What does Ruth Kaplan mean for ed reform? (Redux)

Share on Facebook
Share on Twitter
Share on

Ms. Kaplan is right to be “deeply troubled by the fact that too many children are being left behind in Massachusetts despite 12 years of Ed Reform,” as she noted at a State House press conference held by the Alliance for the Education of the Whole Child on January 10, 2006. As she further noted on that occasion:

For the school year 2003-4, DOE figures show that over 10,000 children dropped out of our schools.

All good so far. Also, not bad to have someone with passion to address the drop-out rate on the BOE. As Ms. Kaplan states later at the conference:

This drop-out rate is a disgrace and should be of urgent concern to everyone who has watched in horror as Boston teens are snuffed out by violence.

As Pioneer’s recent report on the state’s Middle Cities, 14 major cities outside of Massachusetts, showed, the drop-out rate and crime rates are significantly higher than for the rest of the state and constitute an almost insurmountable obstacle to reviving the fiscal health and viability of these cities. Where I have a problem is in the ease with which MCAS gets blamed for everything.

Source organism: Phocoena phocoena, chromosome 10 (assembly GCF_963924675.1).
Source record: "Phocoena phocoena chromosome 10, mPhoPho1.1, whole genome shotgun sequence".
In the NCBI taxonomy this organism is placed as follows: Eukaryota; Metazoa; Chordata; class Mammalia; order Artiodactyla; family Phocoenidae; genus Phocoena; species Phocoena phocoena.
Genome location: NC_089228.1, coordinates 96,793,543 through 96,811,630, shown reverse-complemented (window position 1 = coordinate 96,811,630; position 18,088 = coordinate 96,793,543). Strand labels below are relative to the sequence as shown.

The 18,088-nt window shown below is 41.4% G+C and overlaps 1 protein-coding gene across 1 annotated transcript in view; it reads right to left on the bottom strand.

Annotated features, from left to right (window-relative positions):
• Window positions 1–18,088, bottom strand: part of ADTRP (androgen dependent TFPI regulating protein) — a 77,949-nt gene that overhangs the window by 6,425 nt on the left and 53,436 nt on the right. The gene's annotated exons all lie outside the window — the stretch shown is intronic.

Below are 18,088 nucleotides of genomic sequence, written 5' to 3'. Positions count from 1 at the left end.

The rate has continued to rise since MCAS became a graduation requirement, but that connection has been dismissed outright by the Department of Education. I say to our leaders: investigate whether there is connection between the high crime rate and the disappearance of teens from our schools. And investigate the role high stakes testing may be playing in discouraging students from finishing school.

Half of the dropouts have already passed MCAS. Hmmm. Is it unreasonable to think that some of them were bored by the level of learning and lack of direction? It is worth remembering that passing the MCAS requires only that a student get fewer than half the answers right.

More on this later.